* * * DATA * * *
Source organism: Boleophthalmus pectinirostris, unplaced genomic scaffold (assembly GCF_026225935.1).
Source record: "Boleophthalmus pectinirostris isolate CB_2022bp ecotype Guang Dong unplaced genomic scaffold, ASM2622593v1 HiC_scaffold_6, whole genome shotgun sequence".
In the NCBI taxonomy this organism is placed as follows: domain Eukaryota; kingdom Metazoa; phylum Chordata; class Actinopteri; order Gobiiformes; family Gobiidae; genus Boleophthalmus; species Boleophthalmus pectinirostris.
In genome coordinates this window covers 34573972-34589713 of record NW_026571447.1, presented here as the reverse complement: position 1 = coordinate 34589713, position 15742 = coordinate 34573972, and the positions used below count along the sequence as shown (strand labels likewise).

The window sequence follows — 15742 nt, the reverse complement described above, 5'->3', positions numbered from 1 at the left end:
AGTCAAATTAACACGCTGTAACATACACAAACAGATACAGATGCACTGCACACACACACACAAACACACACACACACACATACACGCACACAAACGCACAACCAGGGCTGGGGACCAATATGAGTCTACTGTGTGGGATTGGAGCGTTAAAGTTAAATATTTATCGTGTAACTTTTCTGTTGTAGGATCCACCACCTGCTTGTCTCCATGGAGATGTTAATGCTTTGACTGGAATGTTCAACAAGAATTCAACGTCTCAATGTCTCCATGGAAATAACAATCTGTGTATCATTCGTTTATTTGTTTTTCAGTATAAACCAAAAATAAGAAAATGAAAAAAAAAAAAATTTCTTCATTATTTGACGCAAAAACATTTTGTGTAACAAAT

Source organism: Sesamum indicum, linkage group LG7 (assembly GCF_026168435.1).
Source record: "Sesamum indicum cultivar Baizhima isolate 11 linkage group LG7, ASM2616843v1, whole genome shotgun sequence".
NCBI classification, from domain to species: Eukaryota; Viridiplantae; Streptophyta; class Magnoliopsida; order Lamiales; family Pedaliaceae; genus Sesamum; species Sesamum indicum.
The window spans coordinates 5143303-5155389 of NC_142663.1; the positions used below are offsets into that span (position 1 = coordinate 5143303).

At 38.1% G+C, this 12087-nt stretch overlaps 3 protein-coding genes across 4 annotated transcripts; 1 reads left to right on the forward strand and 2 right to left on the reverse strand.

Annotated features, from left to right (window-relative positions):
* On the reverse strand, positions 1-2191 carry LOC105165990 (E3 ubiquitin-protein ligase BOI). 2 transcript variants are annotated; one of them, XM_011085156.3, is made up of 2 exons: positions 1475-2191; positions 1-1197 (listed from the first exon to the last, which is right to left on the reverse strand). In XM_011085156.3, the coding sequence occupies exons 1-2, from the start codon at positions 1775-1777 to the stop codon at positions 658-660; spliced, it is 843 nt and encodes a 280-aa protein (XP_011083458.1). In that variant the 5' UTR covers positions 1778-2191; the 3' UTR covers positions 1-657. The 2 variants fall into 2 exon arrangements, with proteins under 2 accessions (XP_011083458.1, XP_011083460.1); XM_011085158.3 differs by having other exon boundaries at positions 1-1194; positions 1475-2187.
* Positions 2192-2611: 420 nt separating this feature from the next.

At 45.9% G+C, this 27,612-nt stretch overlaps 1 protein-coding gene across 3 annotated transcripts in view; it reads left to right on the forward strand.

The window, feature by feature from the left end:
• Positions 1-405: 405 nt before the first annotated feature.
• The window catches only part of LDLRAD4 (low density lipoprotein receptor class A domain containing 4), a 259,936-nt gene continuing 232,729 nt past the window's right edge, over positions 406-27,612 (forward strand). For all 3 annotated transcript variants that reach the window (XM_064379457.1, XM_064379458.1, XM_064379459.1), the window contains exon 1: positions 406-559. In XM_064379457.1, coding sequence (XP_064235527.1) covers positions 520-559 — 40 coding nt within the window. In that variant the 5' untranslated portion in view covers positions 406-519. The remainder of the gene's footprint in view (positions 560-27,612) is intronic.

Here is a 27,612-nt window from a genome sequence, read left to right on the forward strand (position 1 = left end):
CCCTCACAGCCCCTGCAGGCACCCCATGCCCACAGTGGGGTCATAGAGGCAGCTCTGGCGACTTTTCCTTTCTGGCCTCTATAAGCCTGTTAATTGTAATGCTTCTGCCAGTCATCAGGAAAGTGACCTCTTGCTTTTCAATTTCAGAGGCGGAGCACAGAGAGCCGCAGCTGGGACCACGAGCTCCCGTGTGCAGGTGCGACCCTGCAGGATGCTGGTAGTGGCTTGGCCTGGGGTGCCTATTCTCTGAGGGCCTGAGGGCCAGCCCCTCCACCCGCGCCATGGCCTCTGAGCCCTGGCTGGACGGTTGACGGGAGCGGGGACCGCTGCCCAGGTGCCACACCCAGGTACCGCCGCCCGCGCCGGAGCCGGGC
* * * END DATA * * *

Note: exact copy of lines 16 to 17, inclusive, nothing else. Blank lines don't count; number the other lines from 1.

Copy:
The window, feature by feature from the left end:
• Positions 1-405: 405 nt before the first annotated feature.